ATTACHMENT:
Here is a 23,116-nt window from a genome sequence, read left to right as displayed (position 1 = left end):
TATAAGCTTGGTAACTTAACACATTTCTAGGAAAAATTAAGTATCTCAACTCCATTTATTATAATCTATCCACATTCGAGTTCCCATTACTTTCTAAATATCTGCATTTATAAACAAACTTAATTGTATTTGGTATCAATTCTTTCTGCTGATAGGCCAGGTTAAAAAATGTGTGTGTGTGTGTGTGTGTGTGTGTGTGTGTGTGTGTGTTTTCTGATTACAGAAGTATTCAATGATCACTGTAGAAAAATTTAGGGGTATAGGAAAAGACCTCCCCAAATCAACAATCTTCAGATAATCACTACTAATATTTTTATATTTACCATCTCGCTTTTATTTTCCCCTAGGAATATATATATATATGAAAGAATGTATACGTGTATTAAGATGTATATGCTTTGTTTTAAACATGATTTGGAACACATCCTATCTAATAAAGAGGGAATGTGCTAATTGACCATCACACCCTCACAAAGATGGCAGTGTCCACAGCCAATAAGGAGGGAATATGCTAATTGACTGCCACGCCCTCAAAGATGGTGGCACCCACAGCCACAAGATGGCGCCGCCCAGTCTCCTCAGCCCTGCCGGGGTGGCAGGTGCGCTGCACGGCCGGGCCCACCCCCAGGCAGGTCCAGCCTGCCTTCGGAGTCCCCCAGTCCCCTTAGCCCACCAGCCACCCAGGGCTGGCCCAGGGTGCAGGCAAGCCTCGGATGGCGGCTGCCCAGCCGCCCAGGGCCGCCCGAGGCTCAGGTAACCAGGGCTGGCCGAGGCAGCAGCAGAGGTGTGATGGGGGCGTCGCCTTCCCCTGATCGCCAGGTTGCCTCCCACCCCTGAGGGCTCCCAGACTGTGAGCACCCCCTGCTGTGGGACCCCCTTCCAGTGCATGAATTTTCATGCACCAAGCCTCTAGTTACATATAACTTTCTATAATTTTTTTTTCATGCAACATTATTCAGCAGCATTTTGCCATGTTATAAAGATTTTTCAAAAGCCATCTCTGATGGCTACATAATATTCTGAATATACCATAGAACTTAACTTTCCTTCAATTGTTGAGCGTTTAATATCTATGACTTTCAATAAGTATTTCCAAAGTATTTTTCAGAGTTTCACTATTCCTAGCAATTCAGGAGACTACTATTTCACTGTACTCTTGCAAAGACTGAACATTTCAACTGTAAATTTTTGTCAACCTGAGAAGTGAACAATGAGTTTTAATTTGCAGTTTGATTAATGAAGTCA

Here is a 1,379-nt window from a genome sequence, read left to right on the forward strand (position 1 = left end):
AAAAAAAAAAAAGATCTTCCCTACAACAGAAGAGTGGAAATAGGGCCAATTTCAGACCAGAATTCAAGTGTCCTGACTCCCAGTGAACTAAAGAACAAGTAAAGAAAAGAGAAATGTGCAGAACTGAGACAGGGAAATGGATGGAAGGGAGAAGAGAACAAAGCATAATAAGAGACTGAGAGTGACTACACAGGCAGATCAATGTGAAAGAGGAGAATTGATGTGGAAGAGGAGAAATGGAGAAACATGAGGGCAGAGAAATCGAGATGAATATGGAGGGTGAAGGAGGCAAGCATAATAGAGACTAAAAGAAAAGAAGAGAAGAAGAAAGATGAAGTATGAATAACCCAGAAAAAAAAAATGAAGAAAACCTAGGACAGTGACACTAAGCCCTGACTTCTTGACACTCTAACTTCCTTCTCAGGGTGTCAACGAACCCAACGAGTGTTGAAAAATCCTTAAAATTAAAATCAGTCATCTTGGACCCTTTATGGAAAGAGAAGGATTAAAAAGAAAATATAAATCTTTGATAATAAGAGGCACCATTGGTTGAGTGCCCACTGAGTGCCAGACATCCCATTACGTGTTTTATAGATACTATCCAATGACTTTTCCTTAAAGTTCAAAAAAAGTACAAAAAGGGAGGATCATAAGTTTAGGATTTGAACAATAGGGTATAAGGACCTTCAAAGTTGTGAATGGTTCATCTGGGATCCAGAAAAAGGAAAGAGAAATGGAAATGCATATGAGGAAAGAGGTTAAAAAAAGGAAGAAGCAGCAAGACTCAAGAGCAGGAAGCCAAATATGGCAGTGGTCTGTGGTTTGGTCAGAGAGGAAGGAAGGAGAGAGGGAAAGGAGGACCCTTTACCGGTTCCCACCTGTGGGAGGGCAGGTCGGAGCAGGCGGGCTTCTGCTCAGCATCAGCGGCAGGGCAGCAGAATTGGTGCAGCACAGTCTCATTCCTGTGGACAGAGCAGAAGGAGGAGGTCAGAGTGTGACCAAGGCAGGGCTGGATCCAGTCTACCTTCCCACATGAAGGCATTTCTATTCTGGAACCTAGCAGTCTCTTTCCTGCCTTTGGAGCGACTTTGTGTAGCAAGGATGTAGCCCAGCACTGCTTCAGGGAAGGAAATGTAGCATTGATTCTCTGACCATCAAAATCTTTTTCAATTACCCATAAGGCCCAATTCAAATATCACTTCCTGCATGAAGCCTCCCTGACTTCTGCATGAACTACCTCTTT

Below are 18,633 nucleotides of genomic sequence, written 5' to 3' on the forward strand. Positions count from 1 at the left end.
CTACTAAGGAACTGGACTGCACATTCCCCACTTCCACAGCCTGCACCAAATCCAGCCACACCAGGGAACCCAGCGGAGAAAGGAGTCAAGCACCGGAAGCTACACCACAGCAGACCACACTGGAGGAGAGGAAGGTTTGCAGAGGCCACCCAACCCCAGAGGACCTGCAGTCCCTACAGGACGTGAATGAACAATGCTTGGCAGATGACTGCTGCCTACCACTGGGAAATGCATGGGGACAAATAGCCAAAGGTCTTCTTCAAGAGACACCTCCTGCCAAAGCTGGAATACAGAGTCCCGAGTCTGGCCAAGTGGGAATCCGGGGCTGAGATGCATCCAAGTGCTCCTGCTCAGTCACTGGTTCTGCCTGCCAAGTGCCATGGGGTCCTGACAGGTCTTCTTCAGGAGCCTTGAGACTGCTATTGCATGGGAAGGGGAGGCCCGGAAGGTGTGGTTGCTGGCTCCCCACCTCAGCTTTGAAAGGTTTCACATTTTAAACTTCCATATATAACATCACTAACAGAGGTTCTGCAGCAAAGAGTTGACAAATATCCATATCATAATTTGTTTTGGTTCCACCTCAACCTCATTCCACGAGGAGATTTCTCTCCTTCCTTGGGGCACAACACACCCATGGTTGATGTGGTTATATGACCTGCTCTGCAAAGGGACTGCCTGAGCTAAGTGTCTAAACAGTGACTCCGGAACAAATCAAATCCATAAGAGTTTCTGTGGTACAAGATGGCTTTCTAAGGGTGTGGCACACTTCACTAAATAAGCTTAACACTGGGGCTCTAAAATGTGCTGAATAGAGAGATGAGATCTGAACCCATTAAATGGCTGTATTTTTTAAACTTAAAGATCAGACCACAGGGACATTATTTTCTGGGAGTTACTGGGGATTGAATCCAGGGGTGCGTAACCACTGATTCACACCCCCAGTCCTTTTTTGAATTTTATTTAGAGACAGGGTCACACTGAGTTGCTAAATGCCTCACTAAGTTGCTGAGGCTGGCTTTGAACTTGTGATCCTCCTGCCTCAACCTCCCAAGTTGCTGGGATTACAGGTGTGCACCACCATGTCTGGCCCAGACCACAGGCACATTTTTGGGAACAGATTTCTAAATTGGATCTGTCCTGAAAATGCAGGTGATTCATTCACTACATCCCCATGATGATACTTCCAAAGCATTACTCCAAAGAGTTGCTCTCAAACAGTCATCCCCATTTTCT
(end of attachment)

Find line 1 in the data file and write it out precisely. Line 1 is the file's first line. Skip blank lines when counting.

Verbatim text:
Here is a 23,116-nt window from a genome sequence, read left to right as displayed (position 1 = left end):